When searching for the right CNC machining service, the company's capabilities must first be sufficient to produce the customer's product or parts. A CNC machining service's capabilities (i.e. what parts it can make and of what quality) will depend most prominently on the type of cutting techniques it can perform.

  • Drilling - drilling holes in a part or workpiece.
  • Milling - cutting and forming using a milling or other cutting machine.
  • Turning - reducing the diameter and shaping of a workpiece using a lathe.
  • Broaching - planning or shaping process to enlarge, shape, or smooth a bored or drilled hole, and remove material between adjacent holes.
  • Deep hole drilling- drilling and boring of deep holes using trepanning, gun drilling, ejector drilling, and other similar methods.
  • Etching / chemical milling - treatment of a prepared metal surface with acid or other chemical reagent to remove select material for intricate design needs.
  • Honing - use of abrasive stones or silicon-carbide slips to obtain a specified finish or dimensional tolerance.
  • Jig boring - process involving centering, drilling, reaming, counter boring, contouring, through-boring, and step-boring.
  • Laser machining - use of a laser for precise material removal, including drilling, cutting, grooving, marking, and scribing.
  • Screw machining - turning process for rapid and accurate production of duplicate parts from various materials.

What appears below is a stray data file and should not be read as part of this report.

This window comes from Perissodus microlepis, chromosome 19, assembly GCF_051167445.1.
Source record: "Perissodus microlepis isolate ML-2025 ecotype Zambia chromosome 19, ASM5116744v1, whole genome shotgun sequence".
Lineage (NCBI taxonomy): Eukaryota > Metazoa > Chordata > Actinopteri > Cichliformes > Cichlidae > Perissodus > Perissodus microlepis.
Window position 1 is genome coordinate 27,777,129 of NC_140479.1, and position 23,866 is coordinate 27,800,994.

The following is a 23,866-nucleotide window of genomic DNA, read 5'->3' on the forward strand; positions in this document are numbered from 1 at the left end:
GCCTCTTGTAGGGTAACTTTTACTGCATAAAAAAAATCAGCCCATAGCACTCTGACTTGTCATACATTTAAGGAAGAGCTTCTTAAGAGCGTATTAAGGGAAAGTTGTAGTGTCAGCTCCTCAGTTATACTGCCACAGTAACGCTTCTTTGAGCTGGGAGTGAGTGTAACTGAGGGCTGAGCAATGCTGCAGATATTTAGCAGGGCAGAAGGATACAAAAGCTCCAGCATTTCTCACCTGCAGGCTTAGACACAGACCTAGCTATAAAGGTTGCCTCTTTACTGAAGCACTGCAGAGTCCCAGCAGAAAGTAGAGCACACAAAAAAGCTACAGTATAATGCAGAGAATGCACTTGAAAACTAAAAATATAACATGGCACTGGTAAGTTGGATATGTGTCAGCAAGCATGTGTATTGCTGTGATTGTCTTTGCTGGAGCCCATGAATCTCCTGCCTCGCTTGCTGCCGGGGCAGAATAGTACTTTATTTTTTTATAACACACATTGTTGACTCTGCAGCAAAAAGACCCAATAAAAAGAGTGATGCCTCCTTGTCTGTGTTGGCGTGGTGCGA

• Swiss machining - screw machining process used when high-finish, close-tolerance bearing surfaces are required on small shafts. Provides a higher quality product than a ground finish.
  • Electrode/wire EDM - use of an EDM to cut hard, high density materials when physical machining would cause excessive wear.
  • Water / abrasive jet machining - cutting method involving a pressurized fluid stream (gas or liquid) containing abrasive particles. Designed for precise machining of heat-sensitive, brittle, or hard materials.
  • Superabrasive machining- use of grinding wheels made from extra hard materials (e.g. diamond, borazon) resulting in close tolerance and less tool wear.

Number of Axes

The number of axes is the number of planes that a CNC machine can work on. More involved machines can manipulate the cutting tool and the workpiece in more planes to perform more complex and intricate cutting. Machining capabilities can range from 2-axis to 5-axis.

Milling machine axes: 3-axis (left) and 5-axis (right) - Image Credit: Sandvik Coromant

Specialty Machining Techniques

Certain CNC machining services are designed to manufacturer specific types of products or parts for a specific industry. Specializations include:

  • Gears
  • Jigs and fixtures
  • Cast parts
  • Forged parts
  • Extruded parts

Materials Serviced

Machining services may only be able to handle certain types of materials depending on the capabilities of the equipment and the intrinsic properties of the machining services. For example, most standard milling machines and lathes could not adequately handle metals with high hardness without excessive wear of the cutting tools. Temperatures-sensitive materials would also limit the applications of many standard machining processes which generate high heat from friction.

Part Dimensions

A service provider may only be able to machine parts of a certain range of sizes, since machining equipment must be able to adequately fit the workpiece and make size appropriate cuts. These capacity ranges are specified based on diameter and length.